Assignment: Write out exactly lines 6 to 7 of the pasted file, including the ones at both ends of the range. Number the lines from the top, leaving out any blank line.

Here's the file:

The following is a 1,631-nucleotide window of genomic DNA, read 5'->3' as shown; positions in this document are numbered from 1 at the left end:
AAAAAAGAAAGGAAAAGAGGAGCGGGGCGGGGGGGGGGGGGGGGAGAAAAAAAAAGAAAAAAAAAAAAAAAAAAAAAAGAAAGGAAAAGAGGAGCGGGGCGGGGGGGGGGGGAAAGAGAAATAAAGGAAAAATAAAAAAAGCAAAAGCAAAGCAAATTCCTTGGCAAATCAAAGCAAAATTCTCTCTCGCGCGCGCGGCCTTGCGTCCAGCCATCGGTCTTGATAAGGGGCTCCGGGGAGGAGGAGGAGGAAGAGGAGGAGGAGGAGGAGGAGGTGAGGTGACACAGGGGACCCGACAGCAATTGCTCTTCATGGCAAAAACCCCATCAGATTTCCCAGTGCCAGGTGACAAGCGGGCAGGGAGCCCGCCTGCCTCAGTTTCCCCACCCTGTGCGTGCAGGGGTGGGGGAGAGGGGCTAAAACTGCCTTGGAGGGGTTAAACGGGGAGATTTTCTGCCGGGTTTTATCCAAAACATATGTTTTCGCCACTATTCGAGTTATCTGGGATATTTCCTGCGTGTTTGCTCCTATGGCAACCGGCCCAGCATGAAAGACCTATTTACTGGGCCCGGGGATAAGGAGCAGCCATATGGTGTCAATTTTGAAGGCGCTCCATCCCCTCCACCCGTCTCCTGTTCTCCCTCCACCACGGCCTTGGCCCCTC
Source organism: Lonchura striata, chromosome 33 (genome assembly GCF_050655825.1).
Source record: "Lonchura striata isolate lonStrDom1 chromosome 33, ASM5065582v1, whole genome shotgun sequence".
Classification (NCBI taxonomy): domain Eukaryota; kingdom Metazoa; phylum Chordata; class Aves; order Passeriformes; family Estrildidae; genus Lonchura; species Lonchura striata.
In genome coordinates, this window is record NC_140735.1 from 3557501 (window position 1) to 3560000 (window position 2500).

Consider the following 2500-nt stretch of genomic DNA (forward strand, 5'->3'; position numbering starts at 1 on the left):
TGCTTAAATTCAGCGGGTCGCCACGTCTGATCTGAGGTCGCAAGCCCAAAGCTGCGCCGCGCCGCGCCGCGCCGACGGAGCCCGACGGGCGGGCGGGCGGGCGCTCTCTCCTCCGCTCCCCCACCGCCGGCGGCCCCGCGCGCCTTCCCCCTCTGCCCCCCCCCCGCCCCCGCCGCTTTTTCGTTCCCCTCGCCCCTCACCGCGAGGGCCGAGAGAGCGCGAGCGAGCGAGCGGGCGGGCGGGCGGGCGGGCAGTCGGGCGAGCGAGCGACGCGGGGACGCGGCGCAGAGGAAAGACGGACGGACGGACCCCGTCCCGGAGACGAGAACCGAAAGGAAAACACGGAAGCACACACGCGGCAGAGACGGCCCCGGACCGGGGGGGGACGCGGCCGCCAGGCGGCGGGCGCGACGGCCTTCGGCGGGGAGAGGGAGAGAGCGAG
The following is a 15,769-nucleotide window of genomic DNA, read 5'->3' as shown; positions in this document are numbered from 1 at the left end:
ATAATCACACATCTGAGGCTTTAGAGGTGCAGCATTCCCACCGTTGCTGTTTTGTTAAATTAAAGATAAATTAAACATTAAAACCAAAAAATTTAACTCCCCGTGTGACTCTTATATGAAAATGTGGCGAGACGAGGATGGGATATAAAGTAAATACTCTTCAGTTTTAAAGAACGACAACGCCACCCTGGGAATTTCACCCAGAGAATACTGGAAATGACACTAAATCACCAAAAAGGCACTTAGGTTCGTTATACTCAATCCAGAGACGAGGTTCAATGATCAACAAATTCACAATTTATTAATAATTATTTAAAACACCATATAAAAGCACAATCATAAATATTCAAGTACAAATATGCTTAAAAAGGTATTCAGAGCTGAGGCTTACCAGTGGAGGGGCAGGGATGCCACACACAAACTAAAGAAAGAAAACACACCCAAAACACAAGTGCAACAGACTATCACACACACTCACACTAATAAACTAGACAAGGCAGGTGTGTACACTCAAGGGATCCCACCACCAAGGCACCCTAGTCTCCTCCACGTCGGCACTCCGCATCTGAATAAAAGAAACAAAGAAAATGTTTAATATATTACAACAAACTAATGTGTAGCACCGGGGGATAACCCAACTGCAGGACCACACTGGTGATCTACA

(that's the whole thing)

In genome coordinates, this window is record NC_140735.1 from 3557501 (window position 1) to 3560000 (window position 2500).

Consider the following 2500-nt stretch of genomic DNA (forward strand, 5'->3'; position numbering starts at 1 on the left):